Increasing Covid-19 restrictions for the next week or two would bring down transmissions, and might shorten the time that our economy has to stop, Professor Sam McConkey, has said.

Speaking on RTÉ's Drivetime, Prof McConkey, the head of the Department of International Health and Tropical Medicine at the Royal College of Surgeons in Ireland, suggested that by "going hell for leather" in terms of restrictions for the next two weeks would eradicate community transmission of Covid-19.

He said "as long as there are unexplained community transmissions of the virus, that's the real worry."

If there are community transmissions, "at any time that can explode in to another outbreak", he said.

Prof McConkey pointed to China, where he said after the economy was closed off for two weeks the number of transmissions started to drop.

"We need to get unexplained community transmissions down almost to nothing before we relax and start doing everything that we'd like to do again"

"I think adding more restrictions for a week or two to really bring down transmissions might shorten the time that we have this plague among us; that our economy has stopped. By really going hell for leather and doing all we can do for the next week or two and getting the numbers down so there is no more community transmission of Covid-19.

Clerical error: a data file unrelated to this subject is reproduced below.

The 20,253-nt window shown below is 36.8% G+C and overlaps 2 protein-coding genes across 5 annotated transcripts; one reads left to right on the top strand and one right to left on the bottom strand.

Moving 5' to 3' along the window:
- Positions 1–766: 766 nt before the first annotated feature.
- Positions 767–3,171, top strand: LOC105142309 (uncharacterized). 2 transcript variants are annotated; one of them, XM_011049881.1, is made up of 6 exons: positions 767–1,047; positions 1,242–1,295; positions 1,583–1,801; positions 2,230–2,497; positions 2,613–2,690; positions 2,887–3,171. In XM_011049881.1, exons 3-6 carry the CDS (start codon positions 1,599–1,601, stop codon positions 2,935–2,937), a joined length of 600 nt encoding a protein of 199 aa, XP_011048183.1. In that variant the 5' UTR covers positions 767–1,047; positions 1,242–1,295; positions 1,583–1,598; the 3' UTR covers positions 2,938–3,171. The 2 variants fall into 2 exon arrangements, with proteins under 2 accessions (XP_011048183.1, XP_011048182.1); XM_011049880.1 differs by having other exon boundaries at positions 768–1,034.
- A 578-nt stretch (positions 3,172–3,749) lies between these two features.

"We need to get unexplained community transmissions down almost to nothing before we relax and start doing everything that we'd like to do again."

In relation to testing Prof McConkey explained that testing suspected cases is being carried out for the good of the public health of the population.

He said the priority of testing is to show "what is happening nationwide", and is not being done for the individual.

Even if the test confirms whether or not someone had Covid-19, that does not mean that that person has antibodies to protect permanently against getting the virus for a second time.